'Reducing CO2 Emissions to Zero' sets out ICS’s firm opposition to the concept of mandatory operational efficiency indexing of individual ships as a possible candidate measure for CO2 reduction, because of 'the potential inaccuracies of such a metric and the significant danger of market distortion'.
The ultimate purpose of operational efficiency indexing...is to penalise individual vessels twice, on the basis of a theoretical and arbitrary operational rating that has little relation to the actual CO2 emissions of the ship in real life.
For example, ICS explains, the fuel consumed by two identical ships during two similar voyages will vary considerably due to factors such as currents, ocean conditions and weather. Similarly, fuel consumed by individual ships, particularly those in tramp sectors, may vary considerably from one year to the next, being dependent on changing trading patterns and the nature of charters over which the ship operator has little control.
As such, ICS expressed its frustration by the European Union’s decision to pre-empt these IMO discussions by proceeding with the implementation of its regional system for collecting data on individual ship emissions.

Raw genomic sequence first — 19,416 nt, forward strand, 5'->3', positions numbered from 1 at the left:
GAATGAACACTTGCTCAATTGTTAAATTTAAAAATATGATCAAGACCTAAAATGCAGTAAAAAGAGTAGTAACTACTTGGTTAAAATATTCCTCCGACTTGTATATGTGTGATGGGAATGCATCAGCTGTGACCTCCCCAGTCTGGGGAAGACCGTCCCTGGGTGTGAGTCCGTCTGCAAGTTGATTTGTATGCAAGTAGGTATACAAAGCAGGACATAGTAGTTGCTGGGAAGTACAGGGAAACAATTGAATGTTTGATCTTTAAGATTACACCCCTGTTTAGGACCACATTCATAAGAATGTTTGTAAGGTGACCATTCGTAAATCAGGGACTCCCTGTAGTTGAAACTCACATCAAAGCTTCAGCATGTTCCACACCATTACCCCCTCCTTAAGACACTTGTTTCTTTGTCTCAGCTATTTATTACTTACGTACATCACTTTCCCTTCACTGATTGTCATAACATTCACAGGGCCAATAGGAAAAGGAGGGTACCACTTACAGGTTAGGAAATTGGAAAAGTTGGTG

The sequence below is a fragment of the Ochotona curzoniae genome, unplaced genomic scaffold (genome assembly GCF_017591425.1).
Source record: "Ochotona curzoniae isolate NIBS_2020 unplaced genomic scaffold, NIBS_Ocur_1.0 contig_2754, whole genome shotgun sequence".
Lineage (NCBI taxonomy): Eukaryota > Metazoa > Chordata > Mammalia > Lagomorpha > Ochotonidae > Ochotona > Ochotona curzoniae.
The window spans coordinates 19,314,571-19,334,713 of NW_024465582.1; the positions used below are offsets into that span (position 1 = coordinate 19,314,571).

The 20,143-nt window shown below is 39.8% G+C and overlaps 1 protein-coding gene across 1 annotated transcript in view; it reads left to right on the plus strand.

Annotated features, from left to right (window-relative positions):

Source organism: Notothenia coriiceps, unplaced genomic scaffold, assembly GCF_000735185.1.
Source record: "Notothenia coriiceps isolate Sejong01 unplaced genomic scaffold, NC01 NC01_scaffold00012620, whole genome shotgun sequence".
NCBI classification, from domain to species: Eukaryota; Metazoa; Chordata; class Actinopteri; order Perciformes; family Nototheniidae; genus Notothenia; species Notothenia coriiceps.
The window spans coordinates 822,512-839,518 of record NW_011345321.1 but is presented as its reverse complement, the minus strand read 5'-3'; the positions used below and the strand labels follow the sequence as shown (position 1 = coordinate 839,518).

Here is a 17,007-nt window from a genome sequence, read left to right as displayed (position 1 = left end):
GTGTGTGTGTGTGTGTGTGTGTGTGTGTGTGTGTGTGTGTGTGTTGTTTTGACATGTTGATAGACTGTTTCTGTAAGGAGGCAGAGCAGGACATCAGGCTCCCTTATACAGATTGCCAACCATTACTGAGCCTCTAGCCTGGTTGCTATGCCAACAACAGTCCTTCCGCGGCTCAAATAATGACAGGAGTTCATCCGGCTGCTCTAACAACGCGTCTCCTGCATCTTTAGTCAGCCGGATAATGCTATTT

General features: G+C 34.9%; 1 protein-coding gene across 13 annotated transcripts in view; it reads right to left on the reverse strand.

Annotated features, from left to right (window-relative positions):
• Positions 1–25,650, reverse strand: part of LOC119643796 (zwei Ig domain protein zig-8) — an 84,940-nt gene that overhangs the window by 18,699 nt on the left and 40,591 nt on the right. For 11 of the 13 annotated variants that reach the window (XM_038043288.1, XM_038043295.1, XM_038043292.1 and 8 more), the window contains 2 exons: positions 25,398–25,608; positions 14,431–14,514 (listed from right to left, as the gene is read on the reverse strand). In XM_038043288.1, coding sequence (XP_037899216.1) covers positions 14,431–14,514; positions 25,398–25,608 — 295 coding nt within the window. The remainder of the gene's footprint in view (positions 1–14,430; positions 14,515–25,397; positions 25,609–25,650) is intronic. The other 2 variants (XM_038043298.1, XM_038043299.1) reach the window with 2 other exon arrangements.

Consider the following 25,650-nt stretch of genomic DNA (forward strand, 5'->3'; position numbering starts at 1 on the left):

The EU Regulation on the Reporting, Monitoring and Verification (MRV) of CO2 emissions applies to all ships trading to Europe, with the apparent intention of eventually developing this into some kind of regional operational efficiency indexing system.
The EU MRV Regulation was adopted during 2015, and includes controversial provisions for the submission of data by ships on ‘transport work’ using different metrics to those now agreed by IMO in addition to data on fuel consumption. Moreover, ICS noted that the verification and certification method that has been developed by the EU will be overly complex:
It seems that EU climate officials wish to ignore the tried and tested processes for statutory certification used in international shipping, and instead propose an additional administrative burden for ship operators. But the greatest concern about the EU MRV Regulation is that commercially sensitive information will be published annually by the European Commission, along with ship name and company identifiers. This is with the intention of facilitating comparison of the supposed operational efficiency of individual ships – which is very likely to be inaccurate. In short, the EU Regulation contains many of the elements which most IMO Member States chose to reject when adopting the global CO2 Data Collection System.
Concluding, ICS underlined its intention to maintain its strong objection to the publication by the Commission of data about individual ships, an objection which is shared by a number of non-EU Member States.
ICS will also continue to oppose the development of any system of mandatory operational efficiency indexing that may be considered at IMO.
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